“When Mexico sends its people they’re not sending their best. . .They’re sending people that have lots of problems. . .They are bringing drugs, they’re bringing crime, they’re rapists.”

“Obamacare really kicks in in 2016. Obama’s going to be out playing golf, he might even be on one of my courses. I would invite him. . .I have the best courses in the world.”

“I will be the greatest jobs president that God ever created. I will bring back our jobs from China, from Mexico, from Japan, from so many places. I’ll bring back our jobs and I’ll bring back our money.”

“I’m a free trader, but the problem is you need really talented people to negotiate for you. . .But we have people that are stupid.”

“I like China. . .I love China. . .Their leaders are much smarter than our leaders.”

Need we say more?  Or, as Heather from Missouri points out on the ‘Cape Breton if Donald Trump Wins’ website, “As an American who has spent time in Nova Scotia exploring new opportunities and the idyllic landscape over the last three years, I would highly recommend a visit Northeast – destination Cape Breton Island. Fair warning, though, you WILL be charmed and delighted. Political asylum seeker, curious traveler, or modern nomad seeking jaw-dropping beauty, rich culture, and inspiring collaboration value, oceanside? Pack your skill set, and explore island life beyond the confines of a tourist/visitor visa. Consider the NAFTA Skilled Workers Program as a path to legal residency for American immigrants.”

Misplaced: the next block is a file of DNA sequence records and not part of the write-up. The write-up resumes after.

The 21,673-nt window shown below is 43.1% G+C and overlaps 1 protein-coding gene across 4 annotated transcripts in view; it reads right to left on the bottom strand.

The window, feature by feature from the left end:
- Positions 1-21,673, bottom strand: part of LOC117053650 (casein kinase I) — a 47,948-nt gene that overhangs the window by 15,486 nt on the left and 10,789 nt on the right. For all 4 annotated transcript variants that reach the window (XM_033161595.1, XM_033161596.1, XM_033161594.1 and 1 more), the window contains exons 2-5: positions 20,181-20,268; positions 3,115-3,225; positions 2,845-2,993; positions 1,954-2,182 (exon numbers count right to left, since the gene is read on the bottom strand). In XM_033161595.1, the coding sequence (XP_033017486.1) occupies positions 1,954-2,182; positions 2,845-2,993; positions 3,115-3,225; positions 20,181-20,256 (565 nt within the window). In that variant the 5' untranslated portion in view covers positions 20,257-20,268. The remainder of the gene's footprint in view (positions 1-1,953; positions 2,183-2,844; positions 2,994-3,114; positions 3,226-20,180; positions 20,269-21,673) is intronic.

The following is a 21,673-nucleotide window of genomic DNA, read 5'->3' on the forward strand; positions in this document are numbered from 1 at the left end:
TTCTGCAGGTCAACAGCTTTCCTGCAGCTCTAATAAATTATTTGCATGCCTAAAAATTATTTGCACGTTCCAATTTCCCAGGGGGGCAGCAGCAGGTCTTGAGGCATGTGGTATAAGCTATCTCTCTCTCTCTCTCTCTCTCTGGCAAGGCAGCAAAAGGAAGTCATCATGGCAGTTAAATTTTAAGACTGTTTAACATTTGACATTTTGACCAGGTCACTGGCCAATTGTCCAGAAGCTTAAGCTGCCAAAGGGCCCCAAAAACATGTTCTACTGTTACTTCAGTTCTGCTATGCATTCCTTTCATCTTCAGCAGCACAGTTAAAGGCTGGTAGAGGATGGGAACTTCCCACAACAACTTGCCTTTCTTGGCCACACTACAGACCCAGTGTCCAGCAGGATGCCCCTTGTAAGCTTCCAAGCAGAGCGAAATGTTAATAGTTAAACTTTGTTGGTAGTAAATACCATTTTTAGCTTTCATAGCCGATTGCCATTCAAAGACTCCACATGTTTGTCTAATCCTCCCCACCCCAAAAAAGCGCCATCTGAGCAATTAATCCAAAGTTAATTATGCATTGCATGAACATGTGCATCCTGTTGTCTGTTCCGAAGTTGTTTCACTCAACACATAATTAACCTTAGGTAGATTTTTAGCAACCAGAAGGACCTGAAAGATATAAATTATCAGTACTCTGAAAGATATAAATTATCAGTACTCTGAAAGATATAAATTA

In fact, the website has received an enormous amount of publicity over the past few days, having received write-ups in mainstream print and online news organizations across North America, including The National Post, Winnipeg Free Press, Vancouver Sun, Fortune, and the Huffington Post.

All of which may only prove that Mr. Trump is the greatest gift God ever created for improving Atlantic Canada’s anaemic immigration record.